House Bill 2504

Fall 2011 Course Syllabus

POFT-1313-50 - Professional Workforce

Faculty Information
SemesterFall 2011
InstructorGranger, Patricia A.
Phone(409) 984-6392
Business and Technology
Chair:Michael Trahan
Phone:(409) 984-6378
Building:Student Center (SC)
MyLamarPA Be sure to check your campus E-mail and Course Homepage using MyLamarPA campus web portal ( When you’ve logged in, click the email icon in the upper right-hand corner to check email, or click on the “My Courses” tab to get to your Course Homepage. Click the link to your course and review the information presented. It is important that you check your email and Course Homepage regularly. You can also access your grades, transcripts, and determine who your academic advisor is by using MyLamarPA.
Course Information
Course Number90318
Course Description Preparation for career success including ethics, interpersonal relations, professional attire and advancement.
Course Prerequisites None
Required Textbooks Professionalism—Skills for Workplace Success, 2d ed, Anderson with MyProfessinalism Kit access code, Prentice Hall

MicrosoftPowerPoint 12, Illustrated Basic 2010, Beskeen, 2011, Cengage

Attendance Policy See "Faculty Policies"
Course Grading Scale  90 - 100 = A     80 - 89 = B     70 - 79 = C     60 - 69 = D     Below 59 = F
Determination of Final Grade Tests 60%, Daily 30%, Presentations 10%
Final Exam Date December 13, 2011 - 5:30 PM
Major Assignments Week 1: Introduction/Chapter 1: Discussion of attitude and personality; discuss P-1; classmate interviews; ”If you were the Boss” discussion; review questions

Week 2: Begin preparing P-1 (presentation describing goals, objectives, action plans requiring a 1-2 page paper); Chapter 2: Discussion of goal setting and life management; Chapter 3 Discussion of personal financial management; ”If you were the Boss” discussions; Chapter 2 and 3 review questions; Video case study Health Personal Financial Management

Week 3: Presentation 1        

Week 4: Chapter 4: Discussion of time and stress management; organization skills; ”If you were the Boss” discussion ; Chapter 5: Ethics; “Boss” discussions; review questions; video case study and questions: Time Management and Organization Tips and Making Ethical Choices

Week 5: Exam Chapters 1-4; Chapter 6: Discussion of Etiquette/dress;”If you were the Boss” discussion; review questions; video case study and questions: Business Lunch Etiquette

Week 6: Chapter 7: Discussion of Customer service skills; ”If you were the Boss” discussion; review questions; video case study and questions: Customer Service Dialog

Week 7: Chapter 8: Discussion of human resource management; ”If you were the Boss” discussion; review questions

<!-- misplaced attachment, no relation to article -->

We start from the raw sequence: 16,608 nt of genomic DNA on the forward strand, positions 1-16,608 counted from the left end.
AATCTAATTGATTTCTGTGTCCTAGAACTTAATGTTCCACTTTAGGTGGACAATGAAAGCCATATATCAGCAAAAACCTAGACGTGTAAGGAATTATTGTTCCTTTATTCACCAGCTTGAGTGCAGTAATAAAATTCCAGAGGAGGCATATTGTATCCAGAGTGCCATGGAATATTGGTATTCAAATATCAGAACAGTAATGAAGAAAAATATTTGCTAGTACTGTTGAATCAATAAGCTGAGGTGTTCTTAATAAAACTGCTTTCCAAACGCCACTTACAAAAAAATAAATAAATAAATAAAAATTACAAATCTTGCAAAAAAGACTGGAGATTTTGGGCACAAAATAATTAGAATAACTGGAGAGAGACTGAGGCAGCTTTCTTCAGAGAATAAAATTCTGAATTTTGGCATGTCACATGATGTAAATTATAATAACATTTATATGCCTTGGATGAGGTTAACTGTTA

Week 8: Chapter 9 Communication skills; “If you were the Boss” discussion; review questions; video case study and questions: Language in the Office and E-Mail Etiquette

Week 9: Begin preparation of P-2; Exam Chapters 5-9

Week 10: Chapter 10: Discussion of accountability and workplace relationships; ”If you were the Boss” discussion; review questions; video case study and questions: Workplace Etiquette

Week 11: Lecture and application of PowerPoint/P-2 Assigned; Chapter 11: Discussion of teamwork, motivation, and leadership;”If you were the Boss” discussion; review questions; video case study and questions: Meetings

Week 12: Chapter 12: Discussion of conflict and negotiation skills; ”If you were the Boss” discussion; review questions; video case study and questions: Conflict and Sexual Harassment

Week 13: Chapter 13: Discussion of job search skills/Chapter14: Discussion of resumes; ”If you were the Boss” discussion /”If you were the Boss” discussion; review questions; video case study and questions: Job Fair; Job Search Strategies and Resume and cover Letter Tips; employment assignments

Week 14: Chapters 15: Discussion of interview techniques; Chapter 16: Discussion of career and life changes; ”If you were the Boss” discussions; review questions; video case study and questions: Good, Bad, and Ugly; Interview Walk-Through; Preparing for a Phone Interview; Pre-Interview Activities; and Tough Interview

Week 15: Test over 10-16;         Prepare for P-2 (business presentation, using PowerPoint and other visual aids, over a topic application to success in the business office today)

Week 16: Presentations, including PowerPoint presentations; review

Calendar of Lecture Topics and Major Assignment Due Dates Week 1: Introduction; Your Attitude Personality; begin P-1

Week 2: Goal Setting and Life Management

Week 3: Presentation 1        

Week 4: Time and Stress Management/Organization Skills; Ethics, Politics, and Diversity

Week 5: Exam 1-4; Etiquette/Dress

Week 6: Customer Service/Quality

Week 7: Human Resource Management

Week 8: Communication

Week 9: Assign P-2; Exam 5-9

Week 10: Accountability and Workplace Relationships

Week 11: Teamwork, Motivation, and Leadership; PowerPoint lecture

Week 12: Conflict and Negotiation

Week 13: Job Search Skills; Resume Package

Week 14: Interview Techniques; Career and Life Changes

Week 15: Exam 10-16; prepare P-2

Week 16: Presentations and employment documents due

General Education/Core Curriculum Student Learning Outcomes